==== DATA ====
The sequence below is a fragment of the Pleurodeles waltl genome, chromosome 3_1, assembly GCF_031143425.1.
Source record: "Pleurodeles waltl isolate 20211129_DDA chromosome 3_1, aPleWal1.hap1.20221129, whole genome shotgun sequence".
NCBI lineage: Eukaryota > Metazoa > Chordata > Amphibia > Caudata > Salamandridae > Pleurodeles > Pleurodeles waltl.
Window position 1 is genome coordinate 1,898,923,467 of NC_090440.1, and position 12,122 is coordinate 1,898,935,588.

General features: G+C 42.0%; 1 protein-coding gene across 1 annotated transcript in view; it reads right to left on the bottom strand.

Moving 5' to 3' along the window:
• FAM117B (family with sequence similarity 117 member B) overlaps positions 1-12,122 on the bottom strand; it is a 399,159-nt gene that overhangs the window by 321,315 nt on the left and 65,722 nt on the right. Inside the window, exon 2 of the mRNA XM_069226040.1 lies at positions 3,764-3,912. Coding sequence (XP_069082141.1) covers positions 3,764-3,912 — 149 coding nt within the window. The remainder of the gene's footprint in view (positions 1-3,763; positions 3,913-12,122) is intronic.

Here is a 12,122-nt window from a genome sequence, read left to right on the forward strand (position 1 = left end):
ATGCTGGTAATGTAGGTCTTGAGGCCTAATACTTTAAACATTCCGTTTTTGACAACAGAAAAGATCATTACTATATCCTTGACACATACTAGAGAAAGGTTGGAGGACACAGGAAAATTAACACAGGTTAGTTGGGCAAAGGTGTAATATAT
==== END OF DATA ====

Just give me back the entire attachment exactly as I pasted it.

The sequence below is a fragment of the Pleurodeles waltl genome, chromosome 3_1, assembly GCF_031143425.1.
Source record: "Pleurodeles waltl isolate 20211129_DDA chromosome 3_1, aPleWal1.hap1.20221129, whole genome shotgun sequence".
NCBI lineage: Eukaryota > Metazoa > Chordata > Amphibia > Caudata > Salamandridae > Pleurodeles > Pleurodeles waltl.
Window position 1 is genome coordinate 1,898,923,467 of NC_090440.1, and position 12,122 is coordinate 1,898,935,588.

General features: G+C 42.0%; 1 protein-coding gene across 1 annotated transcript in view; it reads right to left on the bottom strand.

Moving 5' to 3' along the window:
• FAM117B (family with sequence similarity 117 member B) overlaps positions 1-12,122 on the bottom strand; it is a 399,159-nt gene that overhangs the window by 321,315 nt on the left and 65,722 nt on the right. Inside the window, exon 2 of the mRNA XM_069226040.1 lies at positions 3,764-3,912. Coding sequence (XP_069082141.1) covers positions 3,764-3,912 — 149 coding nt within the window. The remainder of the gene's footprint in view (positions 1-3,763; positions 3,913-12,122) is intronic.

Here is a 12,122-nt window from a genome sequence, read left to right on the forward strand (position 1 = left end):
ATGCTGGTAATGTAGGTCTTGAGGCCTAATACTTTAAACATTCCGTTTTTGACAACAGAAAAGATCATTACTATATCCTTGACACATACTAGAGAAAGGTTGGAGGACACAGGAAAATTAACACAGGTTAGTTGGGCAAAGGTGTAATATAT